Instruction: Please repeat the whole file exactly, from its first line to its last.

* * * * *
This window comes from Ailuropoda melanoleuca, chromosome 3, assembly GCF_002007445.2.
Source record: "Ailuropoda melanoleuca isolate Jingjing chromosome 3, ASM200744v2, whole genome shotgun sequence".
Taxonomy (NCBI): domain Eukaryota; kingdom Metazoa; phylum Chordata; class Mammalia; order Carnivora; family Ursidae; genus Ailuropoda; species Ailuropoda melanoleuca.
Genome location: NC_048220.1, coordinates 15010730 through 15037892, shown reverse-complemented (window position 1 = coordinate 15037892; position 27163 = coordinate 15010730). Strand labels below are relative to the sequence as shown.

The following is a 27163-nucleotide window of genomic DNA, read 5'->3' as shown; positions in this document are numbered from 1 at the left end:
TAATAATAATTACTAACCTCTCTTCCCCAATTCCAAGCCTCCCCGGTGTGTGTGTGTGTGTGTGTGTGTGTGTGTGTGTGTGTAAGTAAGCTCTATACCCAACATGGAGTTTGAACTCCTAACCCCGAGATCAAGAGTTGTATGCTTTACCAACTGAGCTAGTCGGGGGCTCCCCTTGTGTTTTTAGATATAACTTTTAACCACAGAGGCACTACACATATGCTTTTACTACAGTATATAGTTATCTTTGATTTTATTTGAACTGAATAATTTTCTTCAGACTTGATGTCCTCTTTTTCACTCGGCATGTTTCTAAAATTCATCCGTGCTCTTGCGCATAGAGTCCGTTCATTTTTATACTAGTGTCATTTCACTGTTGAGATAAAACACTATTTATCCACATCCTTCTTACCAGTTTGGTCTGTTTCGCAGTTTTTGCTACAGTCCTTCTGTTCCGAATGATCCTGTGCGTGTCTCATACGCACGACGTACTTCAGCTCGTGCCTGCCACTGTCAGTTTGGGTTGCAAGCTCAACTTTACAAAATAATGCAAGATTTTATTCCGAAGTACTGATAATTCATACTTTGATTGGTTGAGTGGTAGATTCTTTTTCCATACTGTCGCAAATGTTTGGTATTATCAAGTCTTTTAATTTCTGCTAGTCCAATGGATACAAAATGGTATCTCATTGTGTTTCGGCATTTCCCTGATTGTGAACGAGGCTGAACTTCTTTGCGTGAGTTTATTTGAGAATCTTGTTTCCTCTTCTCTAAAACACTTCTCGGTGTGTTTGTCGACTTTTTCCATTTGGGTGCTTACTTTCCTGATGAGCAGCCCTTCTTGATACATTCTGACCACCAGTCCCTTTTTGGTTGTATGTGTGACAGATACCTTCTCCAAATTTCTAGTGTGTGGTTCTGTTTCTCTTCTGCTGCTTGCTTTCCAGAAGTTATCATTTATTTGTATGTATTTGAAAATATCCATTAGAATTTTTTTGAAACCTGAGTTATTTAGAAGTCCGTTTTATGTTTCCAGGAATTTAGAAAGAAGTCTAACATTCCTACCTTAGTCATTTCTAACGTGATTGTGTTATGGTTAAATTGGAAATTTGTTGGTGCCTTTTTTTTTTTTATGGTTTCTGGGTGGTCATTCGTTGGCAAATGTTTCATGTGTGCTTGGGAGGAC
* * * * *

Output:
This window comes from Ailuropoda melanoleuca, chromosome 3, assembly GCF_002007445.2.
Source record: "Ailuropoda melanoleuca isolate Jingjing chromosome 3, ASM200744v2, whole genome shotgun sequence".
Taxonomy (NCBI): domain Eukaryota; kingdom Metazoa; phylum Chordata; class Mammalia; order Carnivora; family Ursidae; genus Ailuropoda; species Ailuropoda melanoleuca.
Genome location: NC_048220.1, coordinates 15010730 through 15037892, shown reverse-complemented (window position 1 = coordinate 15037892; position 27163 = coordinate 15010730). Strand labels below are relative to the sequence as shown.

The following is a 27163-nucleotide window of genomic DNA, read 5'->3' as shown; positions in this document are numbered from 1 at the left end:
TAATAATAATTACTAACCTCTCTTCCCCAATTCCAAGCCTCCCCGGTGTGTGTGTGTGTGTGTGTGTGTGTGTGTGTGTGTGTAAGTAAGCTCTATACCCAACATGGAGTTTGAACTCCTAACCCCGAGATCAAGAGTTGTATGCTTTACCAACTGAGCTAGTCGGGGGCTCCCCTTGTGTTTTTAGATATAACTTTTAACCACAGAGGCACTACACATATGCTTTTACTACAGTATATAGTTATCTTTGATTTTATTTGAACTGAATAATTTTCTTCAGACTTGATGTCCTCTTTTTCACTCGGCATGTTTCTAAAATTCATCCGTGCTCTTGCGCATAGAGTCCGTTCATTTTTATACTAGTGTCATTTCACTGTTGAGATAAAACACTATTTATCCACATCCTTCTTACCAGTTTGGTCTGTTTCGCAGTTTTTGCTACAGTCCTTCTGTTCCGAATGATCCTGTGCGTGTCTCATACGCACGACGTACTTCAGCTCGTGCCTGCCACTGTCAGTTTGGGTTGCAAGCTCAACTTTACAAAATAATGCAAGATTTTATTCCGAAGTACTGATAATTCATACTTTGATTGGTTGAGTGGTAGATTCTTTTTCCATACTGTCGCAAATGTTTGGTATTATCAAGTCTTTTAATTTCTGCTAGTCCAATGGATACAAAATGGTATCTCATTGTGTTTCGGCATTTCCCTGATTGTGAACGAGGCTGAACTTCTTTGCGTGAGTTTATTTGAGAATCTTGTTTCCTCTTCTCTAAAACACTTCTCGGTGTGTTTGTCGACTTTTTCCATTTGGGTGCTTACTTTCCTGATGAGCAGCCCTTCTTGATACATTCTGACCACCAGTCCCTTTTTGGTTGTATGTGTGACAGATACCTTCTCCAAATTTCTAGTGTGTGGTTCTGTTTCTCTTCTGCTGCTTGCTTTCCAGAAGTTATCATTTATTTGTATGTATTTGAAAATATCCATTAGAATTTTTTTGAAACCTGAGTTATTTAGAAGTCCGTTTTATGTTTCCAGGAATTTAGAAAGAAGTCTAACATTCCTACCTTAGTCATTTCTAACGTGATTGTGTTATGGTTAAATTGGAAATTTGTTGGTGCCTTTTTTTTTTTTATGGTTTCTGGGTGGTCATTCGTTGGCAAATGTTTCATGTGTGCTTGGGAGGAC